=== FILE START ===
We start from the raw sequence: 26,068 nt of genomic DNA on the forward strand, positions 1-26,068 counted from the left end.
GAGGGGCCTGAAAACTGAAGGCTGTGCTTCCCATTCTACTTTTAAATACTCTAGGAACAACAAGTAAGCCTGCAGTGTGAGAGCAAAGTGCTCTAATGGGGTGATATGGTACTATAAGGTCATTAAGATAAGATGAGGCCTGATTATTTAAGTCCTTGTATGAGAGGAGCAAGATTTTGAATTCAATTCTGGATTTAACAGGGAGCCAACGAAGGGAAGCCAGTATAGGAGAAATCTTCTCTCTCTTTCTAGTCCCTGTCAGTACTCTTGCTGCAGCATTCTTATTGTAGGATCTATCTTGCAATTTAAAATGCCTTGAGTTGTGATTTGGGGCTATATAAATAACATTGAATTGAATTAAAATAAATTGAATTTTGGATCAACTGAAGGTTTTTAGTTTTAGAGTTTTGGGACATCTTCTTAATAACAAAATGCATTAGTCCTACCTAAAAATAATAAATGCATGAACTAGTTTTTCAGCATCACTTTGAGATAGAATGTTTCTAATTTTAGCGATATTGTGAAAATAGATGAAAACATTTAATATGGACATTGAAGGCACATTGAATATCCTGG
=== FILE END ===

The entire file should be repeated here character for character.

We start from the raw sequence: 26,068 nt of genomic DNA on the forward strand, positions 1-26,068 counted from the left end.
GAGGGGCCTGAAAACTGAAGGCTGTGCTTCCCATTCTACTTTTAAATACTCTAGGAACAACAAGTAAGCCTGCAGTGTGAGAGCAAAGTGCTCTAATGGGGTGATATGGTACTATAAGGTCATTAAGATAAGATGAGGCCTGATTATTTAAGTCCTTGTATGAGAGGAGCAAGATTTTGAATTCAATTCTGGATTTAACAGGGAGCCAACGAAGGGAAGCCAGTATAGGAGAAATCTTCTCTCTCTTTCTAGTCCCTGTCAGTACTCTTGCTGCAGCATTCTTATTGTAGGATCTATCTTGCAATTTAAAATGCCTTGAGTTGTGATTTGGGGCTATATAAATAACATTGAATTGAATTAAAATAAATTGAATTTTGGATCAACTGAAGGTTTTTAGTTTTAGAGTTTTGGGACATCTTCTTAATAACAAAATGCATTAGTCCTACCTAAAAATAATAAATGCATGAACTAGTTTTTCAGCATCACTTTGAGATAGAATGTTTCTAATTTTAGCGATATTGTGAAAATAGATGAAAACATTTAATATGGACATTGAAGGCACATTGAATATCCTGG